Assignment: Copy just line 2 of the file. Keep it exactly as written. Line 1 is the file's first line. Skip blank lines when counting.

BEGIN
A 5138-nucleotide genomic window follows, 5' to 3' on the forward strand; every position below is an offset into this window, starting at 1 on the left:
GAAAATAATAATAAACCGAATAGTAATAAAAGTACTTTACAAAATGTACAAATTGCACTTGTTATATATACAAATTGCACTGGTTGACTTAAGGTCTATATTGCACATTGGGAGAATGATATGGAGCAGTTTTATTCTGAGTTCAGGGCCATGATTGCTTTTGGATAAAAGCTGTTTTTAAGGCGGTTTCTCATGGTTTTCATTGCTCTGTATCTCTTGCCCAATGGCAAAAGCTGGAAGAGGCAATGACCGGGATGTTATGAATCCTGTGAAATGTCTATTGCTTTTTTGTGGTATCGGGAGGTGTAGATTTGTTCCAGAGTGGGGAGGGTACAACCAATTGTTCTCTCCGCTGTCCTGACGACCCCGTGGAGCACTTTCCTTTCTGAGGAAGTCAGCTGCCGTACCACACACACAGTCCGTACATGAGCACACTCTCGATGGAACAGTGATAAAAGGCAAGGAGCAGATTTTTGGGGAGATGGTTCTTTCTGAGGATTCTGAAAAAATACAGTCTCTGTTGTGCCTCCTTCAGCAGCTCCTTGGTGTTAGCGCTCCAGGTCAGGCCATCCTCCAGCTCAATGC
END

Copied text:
GAAAATAATAATAAACCGAATAGTAATAAAAGTACTTTACAAAATGTACAAATTGCACTTGTTATATATACAAATTGCACTGGTTGACTTAAGGTCTATATTGCACATTGGGAGAATGATATGGAGCAGTTTTATTCTGAGTTCAGGGCCATGATTGCTTTTGGATAAAAGCTGTTTTTAAGGCGGTTTCTCATGGTTTTCATTGCTCTGTATCTCTTGCCCAATGGCAAAAGCTGGAAGAGGCAATGACCGGGATGTTATGAATCCTGTGAAATGTCTATTGCTTTTTTGTGGTATCGGGAGGTGTAGATTTGTTCCAGAGTGGGGAGGGTACAACCAATTGTTCTCTCCGCTGTCCTGACGACCCCGTGGAGCACTTTCCTTTCTGAGGAAGTCAGCTGCCGTACCACACACACAGTCCGTACATGAGCACACTCTCGATGGAACAGTGATAAAAGGCAAGGAGCAGATTTTTGGGGAGATGGTTCTTTCTGAGGATTCTGAAAAAATACAGTCTCTGTTGTGCCTCCTTCAGCAGCTCCTTGGTGTTAGCGCTCCAGGTCAGGCCATCCTCCAGCTCAATGC